"Well," I'll say, "I bought some super swank paper to print on so these prints are even more vibrant and last longer. Plus - etsy charges a fee and Paypal charges a fee. So I had to take the cost up a tad. But, let me say this, if you do buy something from my shop but you're local and can pick your goods up - I'll reimburse the shipping fee."

Just so you know.

Thanks for all the bird love! There will be more - but maybe not as frequently.

Have a great weekend!

Wednesday, February 9, 2011

I'm on ETSY!

I've been threatening to do it for about two years now. And it's taken me two years to really wrap my head around it. But it's here. The NinjaWoman Shop is up on ETSY. (Click the link or the widget on the sidebar to visit.)

I have a few pieces of jewelry up. Some packs of cards.

And even some of the new bird watercolors.

I tried to put a small smattering of items up to see what people like.

In the next few days I'll include some prints up as well.

If you have requests - now's the time to lay them on me. :) And to my mom, whose friends are always asking her when she'll have more cards, now you can direct them to the store. Problem solved.

Thanks so much for all the support. I hope you enjoy the store.

Monday, February 7, 2011

Art Class: Sumi-E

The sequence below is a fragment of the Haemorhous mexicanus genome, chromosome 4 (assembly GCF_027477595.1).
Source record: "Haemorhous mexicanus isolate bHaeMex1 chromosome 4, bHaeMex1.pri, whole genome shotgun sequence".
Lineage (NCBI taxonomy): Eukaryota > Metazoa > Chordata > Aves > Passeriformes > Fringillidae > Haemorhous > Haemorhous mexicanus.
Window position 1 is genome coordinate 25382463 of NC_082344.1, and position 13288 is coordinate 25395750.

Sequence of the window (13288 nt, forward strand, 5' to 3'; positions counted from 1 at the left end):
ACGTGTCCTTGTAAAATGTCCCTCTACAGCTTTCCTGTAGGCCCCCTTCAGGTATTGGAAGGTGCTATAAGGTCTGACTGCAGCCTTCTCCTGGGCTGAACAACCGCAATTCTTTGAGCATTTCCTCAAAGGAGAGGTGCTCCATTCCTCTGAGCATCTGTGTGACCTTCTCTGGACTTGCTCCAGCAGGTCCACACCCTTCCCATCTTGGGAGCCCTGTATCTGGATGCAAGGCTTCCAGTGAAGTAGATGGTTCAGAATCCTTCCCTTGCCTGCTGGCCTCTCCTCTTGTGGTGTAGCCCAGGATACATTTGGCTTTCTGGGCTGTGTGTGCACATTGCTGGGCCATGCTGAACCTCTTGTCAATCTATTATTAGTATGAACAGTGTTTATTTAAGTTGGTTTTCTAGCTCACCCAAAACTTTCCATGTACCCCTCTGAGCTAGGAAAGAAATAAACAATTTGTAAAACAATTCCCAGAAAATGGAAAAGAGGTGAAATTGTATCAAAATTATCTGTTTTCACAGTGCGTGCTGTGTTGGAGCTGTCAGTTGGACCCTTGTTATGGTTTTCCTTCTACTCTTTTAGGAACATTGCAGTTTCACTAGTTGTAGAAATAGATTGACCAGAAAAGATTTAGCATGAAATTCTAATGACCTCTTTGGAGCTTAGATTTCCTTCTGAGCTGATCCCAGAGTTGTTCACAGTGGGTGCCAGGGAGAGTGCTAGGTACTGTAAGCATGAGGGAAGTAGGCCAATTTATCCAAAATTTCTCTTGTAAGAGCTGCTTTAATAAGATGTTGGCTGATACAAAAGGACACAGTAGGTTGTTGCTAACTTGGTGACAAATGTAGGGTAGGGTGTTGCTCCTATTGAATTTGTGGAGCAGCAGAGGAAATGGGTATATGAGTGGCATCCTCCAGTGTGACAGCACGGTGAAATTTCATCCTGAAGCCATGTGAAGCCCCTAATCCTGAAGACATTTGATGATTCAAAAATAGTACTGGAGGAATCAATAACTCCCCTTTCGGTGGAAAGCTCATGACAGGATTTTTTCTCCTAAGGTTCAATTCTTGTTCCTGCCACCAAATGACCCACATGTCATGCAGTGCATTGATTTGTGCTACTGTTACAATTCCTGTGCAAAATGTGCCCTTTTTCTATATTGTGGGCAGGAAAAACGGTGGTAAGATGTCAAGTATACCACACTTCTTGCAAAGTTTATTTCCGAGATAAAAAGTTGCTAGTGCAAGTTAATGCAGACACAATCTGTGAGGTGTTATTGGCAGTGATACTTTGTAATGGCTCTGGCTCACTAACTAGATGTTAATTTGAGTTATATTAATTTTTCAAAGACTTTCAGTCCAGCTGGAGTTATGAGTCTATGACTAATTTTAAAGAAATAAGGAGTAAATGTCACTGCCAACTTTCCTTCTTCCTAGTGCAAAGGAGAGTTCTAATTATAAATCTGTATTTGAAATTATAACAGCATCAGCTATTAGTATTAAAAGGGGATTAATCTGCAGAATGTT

This week I thought the boys might want a break from drawing, so I taught them some sumi-e technique.

I started by teaching them a brush stroke that would produce a nice leaf. The key is to have your elbow off the table, your brush vertical, and then pull and lift. It's a simple stroke but it takes a while to get it. The boys all filled a page practicing and I was sure to give a lot of positive feedback on great leaf shapes.

Then I taught them how to make the bamboo stalk. Ideally, you'd want a flatter brush for this, so my lesson focused on how to make the segments and then add dots of darker tone to create depth and interest.

Then they did final compositions and stamped them with seals when they were done - which, for kids, is always the best part!

In order: Curly, Magoo, and Mo

I think they did a fantastic job!

In other news:

Look what a little monkey left for me when I got out of the shower last night.

It reads: You stingk.

I don't anymore! I took a shower!

Friday, February 4, 2011


Thank you all for so much bird love on the last (bird) post. Your enthusiasm for all things bird has motivated me and I dare say, I'm getting better. I'm pretty pleased with this week's bird art. Let's see what you think.